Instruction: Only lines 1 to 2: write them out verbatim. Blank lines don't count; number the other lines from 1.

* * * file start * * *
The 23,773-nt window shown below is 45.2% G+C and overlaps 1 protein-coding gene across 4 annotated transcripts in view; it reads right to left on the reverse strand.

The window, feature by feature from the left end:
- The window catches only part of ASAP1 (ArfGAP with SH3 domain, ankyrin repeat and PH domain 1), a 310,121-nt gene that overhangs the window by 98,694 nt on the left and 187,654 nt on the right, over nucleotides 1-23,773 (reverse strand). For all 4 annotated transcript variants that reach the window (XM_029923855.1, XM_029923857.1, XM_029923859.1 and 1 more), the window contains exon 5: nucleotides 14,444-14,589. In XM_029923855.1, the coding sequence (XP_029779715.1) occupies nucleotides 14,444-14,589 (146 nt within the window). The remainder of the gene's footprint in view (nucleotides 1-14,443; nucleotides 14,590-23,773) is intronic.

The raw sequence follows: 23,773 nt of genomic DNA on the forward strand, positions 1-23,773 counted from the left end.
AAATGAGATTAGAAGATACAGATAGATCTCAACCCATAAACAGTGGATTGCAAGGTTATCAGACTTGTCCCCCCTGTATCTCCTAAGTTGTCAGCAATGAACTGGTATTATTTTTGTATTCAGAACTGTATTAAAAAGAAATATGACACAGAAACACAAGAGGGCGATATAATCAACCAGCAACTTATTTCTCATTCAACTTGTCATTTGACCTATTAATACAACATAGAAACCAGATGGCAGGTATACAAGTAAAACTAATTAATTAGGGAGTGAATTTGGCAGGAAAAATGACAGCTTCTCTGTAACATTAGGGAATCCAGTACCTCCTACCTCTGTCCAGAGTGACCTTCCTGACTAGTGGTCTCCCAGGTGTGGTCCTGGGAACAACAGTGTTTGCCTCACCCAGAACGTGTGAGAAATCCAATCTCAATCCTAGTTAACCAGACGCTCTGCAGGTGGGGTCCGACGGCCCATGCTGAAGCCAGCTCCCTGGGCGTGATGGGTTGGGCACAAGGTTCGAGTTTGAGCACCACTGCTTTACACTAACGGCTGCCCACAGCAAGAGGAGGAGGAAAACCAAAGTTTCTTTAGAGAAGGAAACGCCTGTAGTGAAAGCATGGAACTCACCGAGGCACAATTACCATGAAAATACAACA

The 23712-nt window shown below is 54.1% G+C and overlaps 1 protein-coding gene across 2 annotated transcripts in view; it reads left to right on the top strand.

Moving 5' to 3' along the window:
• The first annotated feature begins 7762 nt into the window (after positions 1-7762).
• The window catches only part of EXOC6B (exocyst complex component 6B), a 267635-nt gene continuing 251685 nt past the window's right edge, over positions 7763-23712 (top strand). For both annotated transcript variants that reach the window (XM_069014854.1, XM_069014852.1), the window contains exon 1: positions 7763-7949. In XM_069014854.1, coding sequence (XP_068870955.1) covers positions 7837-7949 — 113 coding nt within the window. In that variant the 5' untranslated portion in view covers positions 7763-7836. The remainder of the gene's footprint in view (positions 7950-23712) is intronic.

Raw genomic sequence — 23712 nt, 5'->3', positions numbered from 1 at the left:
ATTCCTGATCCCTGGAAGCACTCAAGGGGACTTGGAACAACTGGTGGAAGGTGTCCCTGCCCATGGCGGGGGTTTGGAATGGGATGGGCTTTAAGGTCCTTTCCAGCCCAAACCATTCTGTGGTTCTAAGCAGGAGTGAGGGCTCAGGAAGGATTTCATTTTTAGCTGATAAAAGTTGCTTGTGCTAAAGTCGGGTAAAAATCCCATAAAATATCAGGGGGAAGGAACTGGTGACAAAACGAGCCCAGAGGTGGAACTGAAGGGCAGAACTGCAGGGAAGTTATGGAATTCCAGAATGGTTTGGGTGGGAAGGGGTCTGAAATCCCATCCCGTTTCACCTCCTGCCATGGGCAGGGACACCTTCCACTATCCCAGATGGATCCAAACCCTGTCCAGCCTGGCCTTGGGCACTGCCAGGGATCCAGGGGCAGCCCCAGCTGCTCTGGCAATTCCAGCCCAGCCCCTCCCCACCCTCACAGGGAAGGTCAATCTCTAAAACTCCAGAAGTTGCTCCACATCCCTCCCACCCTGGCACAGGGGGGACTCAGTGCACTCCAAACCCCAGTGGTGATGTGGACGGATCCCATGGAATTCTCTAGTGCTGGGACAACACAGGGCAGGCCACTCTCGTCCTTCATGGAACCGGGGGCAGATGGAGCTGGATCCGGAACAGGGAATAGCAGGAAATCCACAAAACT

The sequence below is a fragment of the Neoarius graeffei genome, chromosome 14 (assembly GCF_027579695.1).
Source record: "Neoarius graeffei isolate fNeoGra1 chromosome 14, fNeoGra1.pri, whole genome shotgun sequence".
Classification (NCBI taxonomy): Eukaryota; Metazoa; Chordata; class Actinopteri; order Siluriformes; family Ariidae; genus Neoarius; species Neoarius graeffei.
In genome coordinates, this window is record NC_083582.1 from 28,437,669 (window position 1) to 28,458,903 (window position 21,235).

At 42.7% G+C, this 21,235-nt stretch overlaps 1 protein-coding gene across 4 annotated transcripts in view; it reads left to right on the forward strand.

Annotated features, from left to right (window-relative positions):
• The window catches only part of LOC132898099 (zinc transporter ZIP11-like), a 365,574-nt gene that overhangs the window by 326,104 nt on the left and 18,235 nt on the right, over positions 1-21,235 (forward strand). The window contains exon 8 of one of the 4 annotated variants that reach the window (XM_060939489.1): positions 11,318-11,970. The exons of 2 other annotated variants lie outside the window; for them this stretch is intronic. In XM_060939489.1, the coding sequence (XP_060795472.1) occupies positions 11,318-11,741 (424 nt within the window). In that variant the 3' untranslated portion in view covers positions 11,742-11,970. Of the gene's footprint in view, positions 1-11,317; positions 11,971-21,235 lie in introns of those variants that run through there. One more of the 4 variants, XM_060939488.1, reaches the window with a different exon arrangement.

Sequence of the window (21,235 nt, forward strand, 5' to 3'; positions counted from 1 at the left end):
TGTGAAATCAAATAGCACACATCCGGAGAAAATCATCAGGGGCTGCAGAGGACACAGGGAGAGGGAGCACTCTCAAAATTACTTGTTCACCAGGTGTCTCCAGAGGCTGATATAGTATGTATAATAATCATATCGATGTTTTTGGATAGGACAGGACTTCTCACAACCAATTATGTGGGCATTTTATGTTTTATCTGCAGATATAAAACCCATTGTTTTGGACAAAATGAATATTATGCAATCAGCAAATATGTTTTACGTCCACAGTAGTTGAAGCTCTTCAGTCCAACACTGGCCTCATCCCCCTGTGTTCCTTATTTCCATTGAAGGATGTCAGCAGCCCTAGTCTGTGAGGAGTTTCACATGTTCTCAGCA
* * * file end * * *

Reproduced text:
The 23,773-nt window shown below is 45.2% G+C and overlaps 1 protein-coding gene across 4 annotated transcripts in view; it reads right to left on the reverse strand.

The window, feature by feature from the left end: